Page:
Read the rest of this article at: The New Yorker

On a stifling April afternoon in Ajmer, in the Indian state of Rajasthan, local politician Shakti Singh Rathore sat down in front of a greenscreen to shoot a short video. He looked nervous. It was his first time being cloned.

Wearing a crisp white shirt and a ceremonial saffron scarf bearing a lotus flower—the logo of the BJP, the country’s ruling party—Rathore pressed his palms together and greeted his audience in Hindi. “Namashkar,” he began. “To all my brothers—”

Before he could continue, the director of the shoot walked into the frame. Divyendra Singh Jadoun, a 31-year-old with a bald head and a thick black beard, told Rathore he was moving around too much on camera. Jadoun was trying to capture enough audio and video data to build an AI deepfake of Rathore that would convince 300,000 potential voters around Ajmer that they’d had a personalized conversation with him—but excess movement would break the algorithm. Jadoun told his subject to look straight into the camera and move only his lips. “Start again,” he said.

Right now, the world’s largest democracy is going to the polls. Close to a billion Indians are eligible to vote as part of the country’s general election, and deepfakes could play a decisive, and potentially divisive, role. India’s political parties have exploited AI to warp reality through cheap audio fakespropaganda images, and AI parodies. But while the global discourse on deepfakes often focuses on misinformation, disinformation, and other societal harms, many Indian politicians are using the technology for a different purpose: voter outreach.

Across the ideological spectrum, they’re relying on AI to help them navigate the nation’s 22 official languages and thousands of regional dialects, and to deliver personalized messages in farther-flung communities. While the US recently made it illegal to use AI-generated voices for unsolicited calls, in India sanctioned deepfakes have become a $60 million business opportunity. More than 50 million AI-generated voice clone calls were made in the two months leading up to the start of the elections in April—and millions more will be made during voting, one of the country’s largest business messaging operators told WIRED.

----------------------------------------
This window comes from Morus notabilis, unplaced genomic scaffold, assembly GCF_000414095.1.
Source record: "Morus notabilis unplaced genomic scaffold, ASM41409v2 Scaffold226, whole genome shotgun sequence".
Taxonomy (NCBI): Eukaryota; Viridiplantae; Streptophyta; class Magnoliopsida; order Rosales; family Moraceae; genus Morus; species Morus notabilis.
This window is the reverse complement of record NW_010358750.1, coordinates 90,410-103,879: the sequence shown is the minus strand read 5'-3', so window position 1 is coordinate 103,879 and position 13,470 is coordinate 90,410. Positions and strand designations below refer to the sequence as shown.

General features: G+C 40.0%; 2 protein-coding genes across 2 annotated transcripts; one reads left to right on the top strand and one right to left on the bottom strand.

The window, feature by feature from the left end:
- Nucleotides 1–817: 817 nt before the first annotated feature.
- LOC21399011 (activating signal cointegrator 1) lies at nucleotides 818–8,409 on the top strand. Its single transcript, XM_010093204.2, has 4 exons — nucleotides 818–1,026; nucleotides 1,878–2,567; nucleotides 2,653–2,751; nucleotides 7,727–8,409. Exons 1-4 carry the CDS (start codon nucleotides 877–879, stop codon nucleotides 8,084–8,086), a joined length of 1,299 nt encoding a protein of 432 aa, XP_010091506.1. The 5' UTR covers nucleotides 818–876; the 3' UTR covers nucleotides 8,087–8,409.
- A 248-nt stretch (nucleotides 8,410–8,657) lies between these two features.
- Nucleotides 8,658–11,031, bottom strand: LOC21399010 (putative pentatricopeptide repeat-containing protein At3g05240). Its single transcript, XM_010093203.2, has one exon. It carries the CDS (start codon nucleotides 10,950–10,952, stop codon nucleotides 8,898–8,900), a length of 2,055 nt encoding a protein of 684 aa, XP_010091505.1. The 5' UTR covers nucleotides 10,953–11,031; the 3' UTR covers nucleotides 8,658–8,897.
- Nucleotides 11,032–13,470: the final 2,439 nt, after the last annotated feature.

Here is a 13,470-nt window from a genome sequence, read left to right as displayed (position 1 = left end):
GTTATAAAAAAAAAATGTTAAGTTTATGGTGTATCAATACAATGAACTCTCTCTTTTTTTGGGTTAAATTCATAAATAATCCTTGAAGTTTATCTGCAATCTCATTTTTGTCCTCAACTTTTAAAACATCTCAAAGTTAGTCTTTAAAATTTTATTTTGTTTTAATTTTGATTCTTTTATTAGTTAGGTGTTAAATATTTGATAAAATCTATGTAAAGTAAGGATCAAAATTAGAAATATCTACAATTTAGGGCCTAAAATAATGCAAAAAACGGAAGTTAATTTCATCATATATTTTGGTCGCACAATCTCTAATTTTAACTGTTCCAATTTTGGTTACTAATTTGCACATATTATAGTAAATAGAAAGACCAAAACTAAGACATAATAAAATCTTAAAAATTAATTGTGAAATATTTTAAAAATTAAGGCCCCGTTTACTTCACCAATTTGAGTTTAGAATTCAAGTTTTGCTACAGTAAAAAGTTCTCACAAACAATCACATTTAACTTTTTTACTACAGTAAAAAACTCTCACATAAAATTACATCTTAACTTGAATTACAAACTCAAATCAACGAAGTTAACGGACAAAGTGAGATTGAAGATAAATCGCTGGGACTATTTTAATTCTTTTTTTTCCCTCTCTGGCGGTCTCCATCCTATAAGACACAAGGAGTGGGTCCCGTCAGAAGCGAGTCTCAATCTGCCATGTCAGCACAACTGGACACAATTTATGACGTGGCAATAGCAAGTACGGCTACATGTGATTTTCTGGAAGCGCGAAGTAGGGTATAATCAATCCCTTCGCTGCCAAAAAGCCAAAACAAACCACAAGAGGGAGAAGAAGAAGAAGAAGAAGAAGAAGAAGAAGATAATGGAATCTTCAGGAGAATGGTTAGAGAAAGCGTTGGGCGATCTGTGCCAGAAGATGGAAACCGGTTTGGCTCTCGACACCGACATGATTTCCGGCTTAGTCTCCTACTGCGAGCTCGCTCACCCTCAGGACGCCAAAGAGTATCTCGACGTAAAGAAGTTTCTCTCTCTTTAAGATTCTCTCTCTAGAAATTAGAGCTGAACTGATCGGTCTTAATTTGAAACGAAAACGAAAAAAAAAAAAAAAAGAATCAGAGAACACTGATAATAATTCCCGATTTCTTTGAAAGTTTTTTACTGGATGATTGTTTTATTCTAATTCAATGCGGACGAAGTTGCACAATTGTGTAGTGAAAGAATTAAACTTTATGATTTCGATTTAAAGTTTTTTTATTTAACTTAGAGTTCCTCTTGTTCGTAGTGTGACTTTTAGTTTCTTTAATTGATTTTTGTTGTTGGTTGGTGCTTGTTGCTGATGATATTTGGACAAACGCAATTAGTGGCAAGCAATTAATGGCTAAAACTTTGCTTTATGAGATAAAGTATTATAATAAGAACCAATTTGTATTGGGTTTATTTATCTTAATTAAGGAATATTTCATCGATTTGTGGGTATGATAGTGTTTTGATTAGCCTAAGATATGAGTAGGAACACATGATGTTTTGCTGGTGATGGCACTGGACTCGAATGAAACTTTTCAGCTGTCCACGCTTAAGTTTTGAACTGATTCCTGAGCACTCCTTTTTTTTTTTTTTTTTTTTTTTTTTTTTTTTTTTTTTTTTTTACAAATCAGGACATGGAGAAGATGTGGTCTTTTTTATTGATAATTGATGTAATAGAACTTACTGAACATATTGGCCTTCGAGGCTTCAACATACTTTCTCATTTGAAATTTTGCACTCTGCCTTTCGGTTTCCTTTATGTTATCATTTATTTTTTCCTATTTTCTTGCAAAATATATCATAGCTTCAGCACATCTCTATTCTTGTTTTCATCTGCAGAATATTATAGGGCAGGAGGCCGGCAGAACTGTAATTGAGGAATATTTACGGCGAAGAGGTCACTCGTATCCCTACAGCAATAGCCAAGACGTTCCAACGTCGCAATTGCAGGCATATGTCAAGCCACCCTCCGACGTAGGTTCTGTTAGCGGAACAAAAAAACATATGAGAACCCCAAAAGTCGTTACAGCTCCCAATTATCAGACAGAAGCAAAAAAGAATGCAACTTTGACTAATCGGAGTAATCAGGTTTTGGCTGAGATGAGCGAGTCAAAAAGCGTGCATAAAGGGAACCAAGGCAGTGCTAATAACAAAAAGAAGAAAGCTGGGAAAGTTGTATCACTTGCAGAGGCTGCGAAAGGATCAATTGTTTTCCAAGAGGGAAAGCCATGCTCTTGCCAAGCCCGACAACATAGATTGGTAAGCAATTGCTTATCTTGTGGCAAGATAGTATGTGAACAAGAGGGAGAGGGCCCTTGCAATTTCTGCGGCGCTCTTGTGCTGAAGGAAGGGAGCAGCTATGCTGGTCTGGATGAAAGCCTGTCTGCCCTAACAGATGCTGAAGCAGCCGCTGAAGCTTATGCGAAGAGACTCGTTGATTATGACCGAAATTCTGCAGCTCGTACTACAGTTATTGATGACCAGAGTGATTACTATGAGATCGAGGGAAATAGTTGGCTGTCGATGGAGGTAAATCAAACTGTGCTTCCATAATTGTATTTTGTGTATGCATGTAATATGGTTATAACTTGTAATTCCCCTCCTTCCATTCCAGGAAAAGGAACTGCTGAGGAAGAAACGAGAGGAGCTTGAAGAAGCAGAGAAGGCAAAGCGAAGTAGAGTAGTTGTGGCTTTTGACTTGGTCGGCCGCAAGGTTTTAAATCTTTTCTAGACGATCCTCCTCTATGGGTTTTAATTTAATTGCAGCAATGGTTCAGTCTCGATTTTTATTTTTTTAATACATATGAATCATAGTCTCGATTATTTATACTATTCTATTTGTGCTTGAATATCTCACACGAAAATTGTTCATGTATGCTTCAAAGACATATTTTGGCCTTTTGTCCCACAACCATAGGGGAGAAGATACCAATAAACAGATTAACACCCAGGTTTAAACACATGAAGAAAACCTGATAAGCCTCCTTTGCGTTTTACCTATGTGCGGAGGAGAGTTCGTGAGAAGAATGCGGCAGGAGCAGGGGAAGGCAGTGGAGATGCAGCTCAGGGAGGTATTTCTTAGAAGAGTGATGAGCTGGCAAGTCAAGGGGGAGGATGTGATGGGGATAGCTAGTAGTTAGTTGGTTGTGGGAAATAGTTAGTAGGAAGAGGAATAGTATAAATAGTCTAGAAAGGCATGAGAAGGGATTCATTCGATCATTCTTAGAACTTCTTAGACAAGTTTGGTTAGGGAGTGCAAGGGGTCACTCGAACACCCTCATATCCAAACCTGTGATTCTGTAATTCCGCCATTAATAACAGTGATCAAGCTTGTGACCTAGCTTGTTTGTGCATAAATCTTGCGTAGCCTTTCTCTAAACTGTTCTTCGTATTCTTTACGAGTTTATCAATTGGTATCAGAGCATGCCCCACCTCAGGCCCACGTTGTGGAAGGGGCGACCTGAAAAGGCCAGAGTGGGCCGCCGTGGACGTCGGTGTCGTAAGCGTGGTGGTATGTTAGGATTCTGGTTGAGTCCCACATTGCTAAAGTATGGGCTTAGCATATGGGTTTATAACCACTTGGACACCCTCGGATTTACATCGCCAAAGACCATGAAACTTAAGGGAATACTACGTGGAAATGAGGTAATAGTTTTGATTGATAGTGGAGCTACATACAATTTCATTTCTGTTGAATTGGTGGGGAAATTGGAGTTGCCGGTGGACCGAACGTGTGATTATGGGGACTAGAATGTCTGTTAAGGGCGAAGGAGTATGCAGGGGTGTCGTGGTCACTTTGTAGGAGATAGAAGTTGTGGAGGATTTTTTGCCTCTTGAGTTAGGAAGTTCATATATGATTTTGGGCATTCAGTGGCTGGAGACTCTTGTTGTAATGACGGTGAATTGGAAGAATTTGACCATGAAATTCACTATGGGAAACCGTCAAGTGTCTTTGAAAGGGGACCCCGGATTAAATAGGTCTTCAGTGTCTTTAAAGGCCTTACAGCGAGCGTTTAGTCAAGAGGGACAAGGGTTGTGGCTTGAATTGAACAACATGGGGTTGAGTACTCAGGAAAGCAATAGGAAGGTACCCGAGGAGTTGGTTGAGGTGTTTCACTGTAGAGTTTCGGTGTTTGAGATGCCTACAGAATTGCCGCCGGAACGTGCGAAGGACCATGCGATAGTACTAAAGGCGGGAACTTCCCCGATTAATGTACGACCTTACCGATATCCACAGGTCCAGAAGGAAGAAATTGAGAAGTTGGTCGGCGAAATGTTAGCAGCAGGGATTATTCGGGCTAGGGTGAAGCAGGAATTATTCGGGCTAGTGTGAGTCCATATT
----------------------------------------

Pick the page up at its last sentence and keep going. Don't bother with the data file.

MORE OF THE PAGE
Jadoun is the poster boy of this burgeoning industry. His firm, Polymath Synthetic Media Solutions, is one of many deepfake service providers from across India that have emerged to cater to the political class. This election season, Jadoun has delivered five AI campaigns so far, for which his company has been paid a total of $55,000. (He charges significantly less than the big political consultants—125,000 rupees [$1,500] to make a digital avatar, and 60,000 rupees [$720] for an audio clone.) He’s made deepfakes for Prem Singh Tamang, the chief minister of the Himalayan state of Sikkim, and resurrected Y. S. Rajasekhara Reddy, an iconic politician who died in a helicopter crash in 2009, to endorse his son Y. S. Jagan Mohan Reddy, currently chief minister of the state of Andhra Pradesh. Jadoun has also created AI-generated propaganda songs for several politicians, including Tamang, a local candidate for parliament, and the chief minister of the western state of Maharashtra. “He is our pride,” ran one song in Hindi about a local politician in Ajmer, with male and female voices set to a peppy tune. “He’s always been impartial.”

Read the rest of this article at: Wired

News 03.06.24: Five Essential Articles from Around the Web

It is April of 2013, and I am in the kitchen with Judith Jones. She is chopping hard-boiled eggs and parsleyOn the counter, there is a jar of cornichons and another of capers. Nearby, a stem of cherry tomatoes, a bunch of arugula, and half a baguette. Judith tells me she is making sauce gribiche; we could have it with some roast beef leftover from earlier in the week, served cold with the day-old bread, sliced and toasted into its second life. Judith, who is 88 years old to my 26, moves with the ease of a practiced cook. She rocks her knife blade cleanly across the scarred wooden cutting board. She trusts her hands.